The leaves are falling today, and they cover the ground. My feet rustle through them, and I look at them all, lying there, fallen from the trees. It's Veteran's Day here in America, and it's a rather fitting time of year.

I saw the old men in their World War II hats collecting pocket change for the VFW. I strode across the parking lot, feeling as young as they once did, and shook their hands to thank them. I wanted to put something in the jar, but money's a little tight right now, and I only had a few twenties in my wallet. I lied to their courageous old faces and said that I had just dropped my money off at the bank. Ten minutes later, I realized - banks are closed for Veteran's Day. D'oh! Mannn....So, in honor of them, and all of the soldiers, I turn to the format of the blog.

I'm a fiercely political animal, and probably will always be. I read the editorials almost every day, and watch the politics play out in Washington like a mean-spirited football game. I've volunteered on several campaigns, and have been involved for years. I also love history, and am fascinated with the stories. Throw all that in the mix, and you could imagine how I ponder on days like today, when I see my friends wound up so tight from time spent in Iraq...When I shake the hands of those guys from the VFW, and wonder how many times those frail fingers had to pull a trigger...When I look over at some music gear that a vet friend gave me, and wonder how in the world did he emerge from brutal war to be so generous and kind, much less alive?

It all confuses me, and the first place I go is the causes and solutions of conflict. But then my political questions subside, and I put them away. It strikes me that we should have a day, maybe the day after Veteran's Day, when we ask ourselves these questions.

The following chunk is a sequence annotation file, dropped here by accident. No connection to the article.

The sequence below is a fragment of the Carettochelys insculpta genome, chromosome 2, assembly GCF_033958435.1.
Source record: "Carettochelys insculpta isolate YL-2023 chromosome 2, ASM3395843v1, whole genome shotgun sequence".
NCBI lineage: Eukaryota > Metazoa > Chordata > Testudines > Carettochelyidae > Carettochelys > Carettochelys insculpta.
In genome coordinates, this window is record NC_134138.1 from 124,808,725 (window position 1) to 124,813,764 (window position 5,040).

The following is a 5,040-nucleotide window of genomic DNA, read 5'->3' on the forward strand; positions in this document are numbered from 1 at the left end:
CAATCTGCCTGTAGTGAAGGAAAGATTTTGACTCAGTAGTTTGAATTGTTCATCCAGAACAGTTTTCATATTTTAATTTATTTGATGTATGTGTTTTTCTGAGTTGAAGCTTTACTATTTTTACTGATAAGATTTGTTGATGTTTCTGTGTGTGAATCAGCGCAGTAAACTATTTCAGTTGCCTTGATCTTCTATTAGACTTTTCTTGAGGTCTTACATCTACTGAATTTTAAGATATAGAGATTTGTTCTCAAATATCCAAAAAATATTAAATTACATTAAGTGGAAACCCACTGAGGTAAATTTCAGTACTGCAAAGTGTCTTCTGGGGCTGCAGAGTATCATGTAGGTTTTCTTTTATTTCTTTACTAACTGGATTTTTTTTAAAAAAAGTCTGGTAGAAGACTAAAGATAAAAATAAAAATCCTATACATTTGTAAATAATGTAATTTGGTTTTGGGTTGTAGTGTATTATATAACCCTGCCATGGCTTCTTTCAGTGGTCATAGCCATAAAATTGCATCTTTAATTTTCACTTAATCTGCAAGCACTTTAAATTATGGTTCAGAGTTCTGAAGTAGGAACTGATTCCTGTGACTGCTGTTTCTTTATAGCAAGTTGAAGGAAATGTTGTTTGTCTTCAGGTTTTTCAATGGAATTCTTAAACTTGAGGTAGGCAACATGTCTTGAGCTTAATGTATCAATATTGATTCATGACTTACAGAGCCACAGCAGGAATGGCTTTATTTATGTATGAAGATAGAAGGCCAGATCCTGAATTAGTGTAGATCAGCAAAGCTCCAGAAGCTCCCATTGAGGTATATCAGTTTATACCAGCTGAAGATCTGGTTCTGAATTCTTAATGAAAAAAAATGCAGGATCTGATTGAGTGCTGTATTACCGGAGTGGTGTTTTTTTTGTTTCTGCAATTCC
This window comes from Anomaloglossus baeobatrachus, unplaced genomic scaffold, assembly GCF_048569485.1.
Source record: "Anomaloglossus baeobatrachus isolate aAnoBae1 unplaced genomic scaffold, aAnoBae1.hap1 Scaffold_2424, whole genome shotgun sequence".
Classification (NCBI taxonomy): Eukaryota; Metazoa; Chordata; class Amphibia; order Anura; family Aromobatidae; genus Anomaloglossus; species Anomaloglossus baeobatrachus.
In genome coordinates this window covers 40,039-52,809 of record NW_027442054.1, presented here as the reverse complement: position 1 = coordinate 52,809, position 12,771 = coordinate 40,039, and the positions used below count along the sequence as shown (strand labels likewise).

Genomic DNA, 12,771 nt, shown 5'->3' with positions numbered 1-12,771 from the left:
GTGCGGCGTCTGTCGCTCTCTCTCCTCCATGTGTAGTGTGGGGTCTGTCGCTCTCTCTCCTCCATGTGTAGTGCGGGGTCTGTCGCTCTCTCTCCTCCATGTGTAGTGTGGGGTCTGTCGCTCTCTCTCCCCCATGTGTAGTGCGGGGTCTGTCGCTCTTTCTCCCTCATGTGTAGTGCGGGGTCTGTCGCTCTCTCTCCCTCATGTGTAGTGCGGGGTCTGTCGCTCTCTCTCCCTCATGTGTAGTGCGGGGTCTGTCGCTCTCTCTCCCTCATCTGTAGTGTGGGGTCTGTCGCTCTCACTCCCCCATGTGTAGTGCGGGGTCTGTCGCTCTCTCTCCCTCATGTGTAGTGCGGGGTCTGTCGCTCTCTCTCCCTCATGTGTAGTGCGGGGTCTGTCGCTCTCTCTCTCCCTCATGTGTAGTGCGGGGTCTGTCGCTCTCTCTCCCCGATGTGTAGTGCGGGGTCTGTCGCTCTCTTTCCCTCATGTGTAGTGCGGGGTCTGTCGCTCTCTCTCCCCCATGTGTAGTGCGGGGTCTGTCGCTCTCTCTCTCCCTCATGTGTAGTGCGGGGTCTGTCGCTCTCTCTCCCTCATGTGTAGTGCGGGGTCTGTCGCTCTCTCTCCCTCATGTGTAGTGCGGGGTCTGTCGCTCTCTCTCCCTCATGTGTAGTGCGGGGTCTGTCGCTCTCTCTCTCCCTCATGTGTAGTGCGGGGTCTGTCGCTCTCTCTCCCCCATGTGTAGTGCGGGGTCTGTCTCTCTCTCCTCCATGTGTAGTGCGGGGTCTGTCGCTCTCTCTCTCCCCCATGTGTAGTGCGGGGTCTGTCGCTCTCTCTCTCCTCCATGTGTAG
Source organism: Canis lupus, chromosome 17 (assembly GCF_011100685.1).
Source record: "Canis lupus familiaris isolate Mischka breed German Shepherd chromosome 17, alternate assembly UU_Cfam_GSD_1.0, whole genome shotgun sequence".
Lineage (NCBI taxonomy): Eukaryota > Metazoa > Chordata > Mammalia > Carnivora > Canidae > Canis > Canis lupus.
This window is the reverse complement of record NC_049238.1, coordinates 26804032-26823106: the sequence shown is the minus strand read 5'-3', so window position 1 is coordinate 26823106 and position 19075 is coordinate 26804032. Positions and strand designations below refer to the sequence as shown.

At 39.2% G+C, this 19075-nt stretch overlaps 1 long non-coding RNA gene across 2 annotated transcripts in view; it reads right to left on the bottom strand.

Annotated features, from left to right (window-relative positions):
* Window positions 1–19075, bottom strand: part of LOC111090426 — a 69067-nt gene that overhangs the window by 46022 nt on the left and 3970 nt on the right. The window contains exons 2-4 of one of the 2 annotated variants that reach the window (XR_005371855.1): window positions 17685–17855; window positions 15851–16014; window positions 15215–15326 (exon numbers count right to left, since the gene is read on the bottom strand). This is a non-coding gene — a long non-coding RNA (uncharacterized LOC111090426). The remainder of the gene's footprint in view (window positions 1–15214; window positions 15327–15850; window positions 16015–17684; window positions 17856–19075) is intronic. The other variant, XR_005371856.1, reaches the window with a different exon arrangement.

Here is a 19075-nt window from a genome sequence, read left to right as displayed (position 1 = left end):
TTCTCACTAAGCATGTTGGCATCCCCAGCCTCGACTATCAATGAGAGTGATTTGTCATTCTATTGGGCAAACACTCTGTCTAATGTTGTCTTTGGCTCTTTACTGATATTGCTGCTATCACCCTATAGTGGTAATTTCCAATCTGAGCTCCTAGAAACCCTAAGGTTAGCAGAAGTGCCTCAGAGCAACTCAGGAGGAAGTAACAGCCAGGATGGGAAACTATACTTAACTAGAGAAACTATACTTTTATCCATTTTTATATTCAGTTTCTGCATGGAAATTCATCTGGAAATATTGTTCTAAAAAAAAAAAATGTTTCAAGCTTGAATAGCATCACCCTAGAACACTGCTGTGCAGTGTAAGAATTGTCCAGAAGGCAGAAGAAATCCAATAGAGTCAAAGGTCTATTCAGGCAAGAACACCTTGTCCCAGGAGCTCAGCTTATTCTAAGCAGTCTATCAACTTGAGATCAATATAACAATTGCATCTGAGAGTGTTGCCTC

For me, today is about them, and honoring them, and realizing what a part of their lives they've given up. To remember their buddies who, like the leaves today, covered the ground, and who aren't around to reach for the sunshine. To reach out to the grunt who just lived through hell in the desert, and who's maybe having a bit of a tough time getting used to life stateside. To remember all of the wars, and all of the tears, and all of the struggle and sacrifice. I think of the chill I got looking at the Iwo Jima memorial, and how they left plenty of room on the pedestal - that's where they carve the names of the battles. I think of all of this, and the immensity of the thoughts are staggering. I'm not quite sure what to do - except to shake the hands, doff my cap, and honor their sacrifice.

And I do.

In Honor, In Memoriam,

- Josh

Thursday, November 4, 2010

Frank Zappa and Stevie Ray Vaughan...

Is who I was (sorta) compared to in my LATEST CD REVIEW!!!

OK, Comrades, a lot has happened in the past week or so. I had a CD release party and student recital. It rocked. I went to the Jon Stewart/Stephen Colbert Rally. I kicked a baby there. Accidentally. The stupid yuppie lady wouldn't move her three wheeled stroller. Ooops. I wore my communist shirt with an "I Voted" sticker on election day. Ironic. I got on iTunes. Exciting!

But check it out - someone used my guitar playing and Stevie Ray Vaughan's name in the same sentence. WOWWWWWW! LOOK AT ME!!!! LOOK AT ME!!!!!

Urban, one-man band, releases CD

Friday, Oct. 29, 2010

Click here to enlarge this photo
Submitted photo
The cover image on Josh Urban's new CD.

Early on, it's industrial blues. Later, Josh Urban's debut EP, "Signalman," conjures, if you can imagine it, a blend of industrial rock and jazz fusion.

The five-track effort ends, meanwhile, with a feisty foot stomper, "The Good Lord's Lasso," which comes out just in time for Halloween. None of this, though, is about to be undone by the third track, a spoken-word ramble aptly described by its title: "Radio W-HAM."

Tired of playing in bands, Urban, a guitar teacher in Waldorf, has ambitiously spearheaded his own one-man band project. In other words, everything you hear on this album, and everything you will hear at his CD release concert tonight, was set into action by him, be it Stevie Ray Vaughn-flavored guitar licks, Frank Zappa-like vocalizing or the sounds of a looping drum machine.

If you would like to see Urban's one-man show and, as he puts it, "his trademark tacky fashion style," head to his party.